A private foundation may be a tax-exempt organization generally established as either a trust or corporation under state law. Management responsibility rests with directors or trustees, and one of the main distinguishing factors from stand-alone charitable trusts is that private foundations can accept contributions from multiple donors. As a result, private foundations are often used by families seeking to establish a lasting charitable legacy, allowing for family members’ gifts to be pooled and then distributed to outside organizations (or used in-house) at the direction of the foundation.
However, the founders also have the ability to establish permissible donees and assert additional controls over the foundation’s operations as well, making foundations particularly attractive to those who have altruistic goals that they wish for their loved ones to continue to pursue after their death. As a result, whether your hope is to help finance a major international charity, to establish an enduring support fund for a local cause or organization, or even to establish your own operating charitable entity, you can use a private foundation to achieve your goals.
Like charitable trusts, private foundations can offer significant tax benefits for donors and their estates. Donors also have the option (also similar to trusts) to make contributions during their lifetimes, at death, or both.
We understand that requirements are different for each client and we draw on our in-house expertise to meet and exceed client expectations.
We help individuals plan their affairs according to their present and future wishes. We structure Personal Trusts that administer your assets in a manner so as to continually provide for future generations.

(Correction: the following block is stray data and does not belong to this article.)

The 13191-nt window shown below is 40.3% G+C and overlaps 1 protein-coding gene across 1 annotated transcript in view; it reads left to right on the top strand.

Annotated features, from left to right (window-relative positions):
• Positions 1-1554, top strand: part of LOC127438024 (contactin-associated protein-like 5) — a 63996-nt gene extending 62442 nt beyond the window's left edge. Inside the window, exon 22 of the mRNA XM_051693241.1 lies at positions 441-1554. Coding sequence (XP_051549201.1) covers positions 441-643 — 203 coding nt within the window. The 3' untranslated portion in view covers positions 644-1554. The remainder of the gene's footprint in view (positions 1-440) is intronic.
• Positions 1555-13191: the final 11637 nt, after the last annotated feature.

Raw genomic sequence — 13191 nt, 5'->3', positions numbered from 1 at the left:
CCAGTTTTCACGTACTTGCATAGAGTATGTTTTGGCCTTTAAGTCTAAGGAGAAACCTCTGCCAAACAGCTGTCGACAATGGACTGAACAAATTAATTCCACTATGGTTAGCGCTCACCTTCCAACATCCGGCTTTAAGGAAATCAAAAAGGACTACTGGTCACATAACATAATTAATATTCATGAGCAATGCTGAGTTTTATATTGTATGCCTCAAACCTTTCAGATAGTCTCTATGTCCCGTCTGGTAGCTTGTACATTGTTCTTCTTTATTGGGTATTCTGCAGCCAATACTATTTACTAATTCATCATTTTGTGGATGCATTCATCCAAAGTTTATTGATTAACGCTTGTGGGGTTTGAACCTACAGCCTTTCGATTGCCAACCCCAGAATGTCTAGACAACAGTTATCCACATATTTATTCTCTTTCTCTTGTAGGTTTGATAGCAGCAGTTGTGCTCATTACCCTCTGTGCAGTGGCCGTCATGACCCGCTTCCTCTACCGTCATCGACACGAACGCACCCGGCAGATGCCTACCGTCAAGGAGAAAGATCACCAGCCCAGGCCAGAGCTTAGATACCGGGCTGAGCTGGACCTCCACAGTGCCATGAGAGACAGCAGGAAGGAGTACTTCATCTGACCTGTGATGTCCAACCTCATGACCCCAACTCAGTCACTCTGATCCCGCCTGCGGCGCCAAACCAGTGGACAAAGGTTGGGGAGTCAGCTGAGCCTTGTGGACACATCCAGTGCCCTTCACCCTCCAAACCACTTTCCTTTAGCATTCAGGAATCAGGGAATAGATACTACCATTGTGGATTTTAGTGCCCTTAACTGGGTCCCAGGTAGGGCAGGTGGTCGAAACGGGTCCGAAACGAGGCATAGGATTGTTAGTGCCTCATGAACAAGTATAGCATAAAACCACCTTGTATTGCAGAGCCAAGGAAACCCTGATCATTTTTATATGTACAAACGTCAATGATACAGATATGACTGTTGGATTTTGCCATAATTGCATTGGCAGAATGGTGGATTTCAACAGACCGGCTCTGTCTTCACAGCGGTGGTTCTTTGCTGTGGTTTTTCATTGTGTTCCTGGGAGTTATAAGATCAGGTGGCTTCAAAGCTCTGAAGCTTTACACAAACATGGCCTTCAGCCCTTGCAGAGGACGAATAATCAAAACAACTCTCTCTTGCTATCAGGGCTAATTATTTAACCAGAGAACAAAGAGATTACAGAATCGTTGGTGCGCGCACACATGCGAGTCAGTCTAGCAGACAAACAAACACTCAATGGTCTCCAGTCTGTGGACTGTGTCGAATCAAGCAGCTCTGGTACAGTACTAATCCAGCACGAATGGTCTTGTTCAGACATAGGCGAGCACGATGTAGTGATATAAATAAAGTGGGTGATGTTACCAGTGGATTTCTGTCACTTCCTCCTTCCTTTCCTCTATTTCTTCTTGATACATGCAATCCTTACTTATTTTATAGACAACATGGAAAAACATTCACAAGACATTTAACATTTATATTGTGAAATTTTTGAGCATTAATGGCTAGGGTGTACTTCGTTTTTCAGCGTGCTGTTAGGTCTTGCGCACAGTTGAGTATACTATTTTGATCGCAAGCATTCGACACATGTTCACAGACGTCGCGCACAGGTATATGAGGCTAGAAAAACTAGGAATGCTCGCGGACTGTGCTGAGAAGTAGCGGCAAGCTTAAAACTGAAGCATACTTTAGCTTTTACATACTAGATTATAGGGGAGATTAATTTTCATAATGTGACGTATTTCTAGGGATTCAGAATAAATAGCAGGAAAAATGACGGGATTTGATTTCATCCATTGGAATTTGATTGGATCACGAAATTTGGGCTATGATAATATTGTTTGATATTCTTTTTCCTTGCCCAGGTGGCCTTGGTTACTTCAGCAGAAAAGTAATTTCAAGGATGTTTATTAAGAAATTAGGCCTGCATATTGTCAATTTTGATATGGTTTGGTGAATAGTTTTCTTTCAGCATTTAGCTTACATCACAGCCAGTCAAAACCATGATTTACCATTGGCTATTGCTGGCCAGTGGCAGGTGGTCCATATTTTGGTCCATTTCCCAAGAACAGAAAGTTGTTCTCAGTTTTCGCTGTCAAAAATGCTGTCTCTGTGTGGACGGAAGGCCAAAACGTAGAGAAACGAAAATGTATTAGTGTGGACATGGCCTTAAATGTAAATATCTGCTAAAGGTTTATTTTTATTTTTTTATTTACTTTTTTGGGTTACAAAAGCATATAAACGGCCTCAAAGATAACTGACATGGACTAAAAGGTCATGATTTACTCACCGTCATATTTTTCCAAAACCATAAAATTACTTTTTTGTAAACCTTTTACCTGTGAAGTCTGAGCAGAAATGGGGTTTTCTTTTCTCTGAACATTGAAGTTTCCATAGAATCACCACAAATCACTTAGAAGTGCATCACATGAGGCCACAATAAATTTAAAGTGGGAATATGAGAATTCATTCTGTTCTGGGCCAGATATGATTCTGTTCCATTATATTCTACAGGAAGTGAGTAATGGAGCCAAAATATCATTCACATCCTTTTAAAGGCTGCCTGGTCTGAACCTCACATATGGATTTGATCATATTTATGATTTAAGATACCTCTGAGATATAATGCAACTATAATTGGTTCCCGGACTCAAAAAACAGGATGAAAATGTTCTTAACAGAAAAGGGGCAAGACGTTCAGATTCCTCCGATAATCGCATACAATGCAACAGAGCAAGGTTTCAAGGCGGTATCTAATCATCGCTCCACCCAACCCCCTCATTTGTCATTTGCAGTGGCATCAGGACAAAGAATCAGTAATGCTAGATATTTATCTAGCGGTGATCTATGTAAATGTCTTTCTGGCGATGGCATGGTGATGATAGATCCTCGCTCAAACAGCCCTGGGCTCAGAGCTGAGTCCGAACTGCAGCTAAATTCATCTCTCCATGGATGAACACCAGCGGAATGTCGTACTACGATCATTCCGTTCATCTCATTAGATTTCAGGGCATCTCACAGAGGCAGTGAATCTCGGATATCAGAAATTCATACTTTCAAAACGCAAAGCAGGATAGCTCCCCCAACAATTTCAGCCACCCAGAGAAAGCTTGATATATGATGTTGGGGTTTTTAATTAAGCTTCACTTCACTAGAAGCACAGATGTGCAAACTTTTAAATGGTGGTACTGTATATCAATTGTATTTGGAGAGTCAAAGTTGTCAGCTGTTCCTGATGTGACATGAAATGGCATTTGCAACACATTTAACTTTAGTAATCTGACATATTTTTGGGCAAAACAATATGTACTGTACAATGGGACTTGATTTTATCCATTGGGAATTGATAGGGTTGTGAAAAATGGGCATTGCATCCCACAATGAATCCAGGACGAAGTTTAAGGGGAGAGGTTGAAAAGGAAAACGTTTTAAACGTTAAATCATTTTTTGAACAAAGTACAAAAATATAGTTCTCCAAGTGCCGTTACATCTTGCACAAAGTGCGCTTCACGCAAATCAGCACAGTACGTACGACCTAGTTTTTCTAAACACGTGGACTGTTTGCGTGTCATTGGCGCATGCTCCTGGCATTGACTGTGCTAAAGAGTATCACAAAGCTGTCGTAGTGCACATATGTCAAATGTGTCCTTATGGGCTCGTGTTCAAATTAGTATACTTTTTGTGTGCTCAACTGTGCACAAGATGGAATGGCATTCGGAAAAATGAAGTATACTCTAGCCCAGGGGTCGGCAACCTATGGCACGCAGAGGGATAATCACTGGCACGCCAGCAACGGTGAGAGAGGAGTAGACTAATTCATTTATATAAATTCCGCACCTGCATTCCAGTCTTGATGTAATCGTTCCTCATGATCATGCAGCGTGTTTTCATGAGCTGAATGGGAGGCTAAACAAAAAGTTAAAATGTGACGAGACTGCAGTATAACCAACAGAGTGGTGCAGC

Our expertise and careful preparation will help an appropriately funded living trust avoid probate and protect an individual’s assets from any other claims outside of the trust instrument as well as protecting against the state controlling the distribution.
We understand the need to secure the financial objectives and our client relationships are based on personalized attention, integrity and teamwork. We readily work in close partnership with clients, client’s family members and their advisors.
We recognize that corporate institutions generate a wealth of different assets and protecting them is a priority for good business. We provide a full range of trustee services for all corporate needs, including:
- Scheme registration
- Establishing compliance plans
- Monitoring of compliance
- Oversight of investment decisions
- Managing adherence to legislative and regulatory requirements
- Custody services
- Appointment and monitoring of external service providers
Employee Share Option Plans
A further service we offer is employee share ownership plans which are a popular corporate trust arrangement designed to motivate employees through equity ownership in the company. We understand the value of such schemes to our corporate clients as an effective tool for employee retention, while the employer stock has also appreciated over the years until date of employee retirement.